The first edition of Ainu Food Festival will take place in Sapporo Pirika Kotan (Hokkaido, Japan) October 28 and 29. The event is organized by Slow Food International Japan, Slow Food Nippon, and the Ainu Women’s Association Menoko Mosmos.
The Ainu People are an indigeneous people that live in on the island that we call Hokkaido and the northern parts of Honshu Japan. Since the occupation of these lands by the “wajin” (Japanese people), they have faced a tremendous amount of subjugation: legally, socially, culturally, economically and spiritually. As the only indigenous people of Japan to be recognized by the government, since 2008, it is very important for the Japanese to know who the Ainu are, and what distinguishes their culture.
The launching of this event is important because the President of Slow Food Nippon—Remi Ie— who is “Okinawan” (the other indigenous people of Japan, as yet unrecognized by the Japanese government) has reached out to the Head of Ainu Women’s Association to launch an renaissance of indigenous Japanese food cultures, starting with the Ainu. Advocating such indigenous cultures is important in view of the opening of the National Museum of Indigenous Peoples in Hokkaido, Japan in 2020.
On the evening of October 28, there will be an opening ritual conducted by the Ainu People to celebrate and pray for a safe event and the start of a long term relationship with Slow Food Nippon and Menoko Mosmos (the Ainu Women’s Association).
On October 29 there will be 3 major conferences talking about:
- Food and its role for Ainu People: since recently Ainu food has not been featured or recognized as an apsect of their cultural heritage , unlike woodcarving, dance, music and quilting. This event will be hosted by Ainu People who will be talking about their food in person presenting their own food history.
- Ainu Food Resistance – Cultural Revolution and Economic Vitalization: Ainu people are in the lowest social/economic bracket in Japan. It is important that an Ainu Cultural Revolution takes place that embraces sustainable economic development initiatives which utilize their food heritage.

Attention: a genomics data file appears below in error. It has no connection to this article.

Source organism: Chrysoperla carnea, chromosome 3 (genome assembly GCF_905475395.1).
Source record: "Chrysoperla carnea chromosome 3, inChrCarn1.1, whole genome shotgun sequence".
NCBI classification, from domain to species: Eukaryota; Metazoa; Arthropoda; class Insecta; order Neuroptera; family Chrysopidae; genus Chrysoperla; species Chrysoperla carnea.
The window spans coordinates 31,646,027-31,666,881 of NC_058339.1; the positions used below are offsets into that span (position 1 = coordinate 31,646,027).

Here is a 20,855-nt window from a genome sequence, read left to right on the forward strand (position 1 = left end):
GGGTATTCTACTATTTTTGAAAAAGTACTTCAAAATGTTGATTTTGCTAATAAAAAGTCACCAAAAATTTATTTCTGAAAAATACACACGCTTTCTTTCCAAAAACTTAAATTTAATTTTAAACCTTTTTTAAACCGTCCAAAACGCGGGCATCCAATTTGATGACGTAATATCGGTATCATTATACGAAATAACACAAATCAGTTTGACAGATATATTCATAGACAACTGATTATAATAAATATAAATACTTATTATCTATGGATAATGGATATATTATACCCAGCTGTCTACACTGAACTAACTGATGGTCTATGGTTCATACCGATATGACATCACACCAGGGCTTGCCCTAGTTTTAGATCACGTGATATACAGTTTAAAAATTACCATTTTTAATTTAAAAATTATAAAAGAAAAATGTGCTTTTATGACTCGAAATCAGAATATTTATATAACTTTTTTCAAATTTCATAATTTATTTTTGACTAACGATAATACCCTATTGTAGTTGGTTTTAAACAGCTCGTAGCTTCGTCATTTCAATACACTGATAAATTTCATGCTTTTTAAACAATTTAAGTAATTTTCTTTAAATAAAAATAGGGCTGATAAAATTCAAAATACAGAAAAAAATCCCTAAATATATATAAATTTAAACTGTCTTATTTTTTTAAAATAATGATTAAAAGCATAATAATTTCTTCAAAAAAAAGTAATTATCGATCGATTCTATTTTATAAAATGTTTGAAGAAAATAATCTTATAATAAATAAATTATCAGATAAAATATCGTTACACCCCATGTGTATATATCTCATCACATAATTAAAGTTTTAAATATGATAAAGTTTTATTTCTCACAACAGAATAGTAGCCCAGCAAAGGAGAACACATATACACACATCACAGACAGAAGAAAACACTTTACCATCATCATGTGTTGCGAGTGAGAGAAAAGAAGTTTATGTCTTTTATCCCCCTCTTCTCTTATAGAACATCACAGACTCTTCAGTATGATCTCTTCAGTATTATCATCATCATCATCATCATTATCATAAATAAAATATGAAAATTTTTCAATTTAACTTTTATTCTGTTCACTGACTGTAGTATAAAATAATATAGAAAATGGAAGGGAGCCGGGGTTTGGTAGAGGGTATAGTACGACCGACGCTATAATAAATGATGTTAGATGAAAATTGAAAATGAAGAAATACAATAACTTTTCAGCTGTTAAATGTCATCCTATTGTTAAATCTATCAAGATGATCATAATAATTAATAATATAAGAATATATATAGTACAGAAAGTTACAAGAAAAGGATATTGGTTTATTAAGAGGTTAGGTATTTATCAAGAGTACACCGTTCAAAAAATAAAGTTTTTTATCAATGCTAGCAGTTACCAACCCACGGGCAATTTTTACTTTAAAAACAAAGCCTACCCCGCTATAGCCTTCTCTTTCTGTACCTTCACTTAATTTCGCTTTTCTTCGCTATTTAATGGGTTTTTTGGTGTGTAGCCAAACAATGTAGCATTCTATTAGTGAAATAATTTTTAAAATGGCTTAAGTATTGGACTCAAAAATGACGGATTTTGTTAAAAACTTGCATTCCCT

- Food and Medicine. Gift from Kamul: How do the Ainu use their herbs as food and medicine? Their food, based on foraging of mountain herbs, is considered medicinal and a gift from the Gods.
In addition to the conferences, there will be a showing of a short film-featuring documentary of an Ainu traditional wedding; a traditional harvest dance, and herbal design in quilt-making.
Indigenous peoples have a unique part to play in shaping a future that is more respectful of the environment and its biodiversity. Slow Food wants to preserve agricultural and food biodiversity as a tool for ensuring a future for our planet and humanity as a whole: it would be senseless to defend biodiversity without also defending the cultural diversity of peoples and their cultures.
This is also the reason why the Ainu Food Festival will witness the re-launching of the Slow Food international campaign “Menu For Change“, which connects food and climate change: starting from food, every one can and must make a difference. Slow Food networks worldwide support and promote solutions for producing food while mitigating the impact on the climate by working to protect biodiversity, to encourage food and environmental education, to raise awareness among all actors and to try to influence politics at all levels.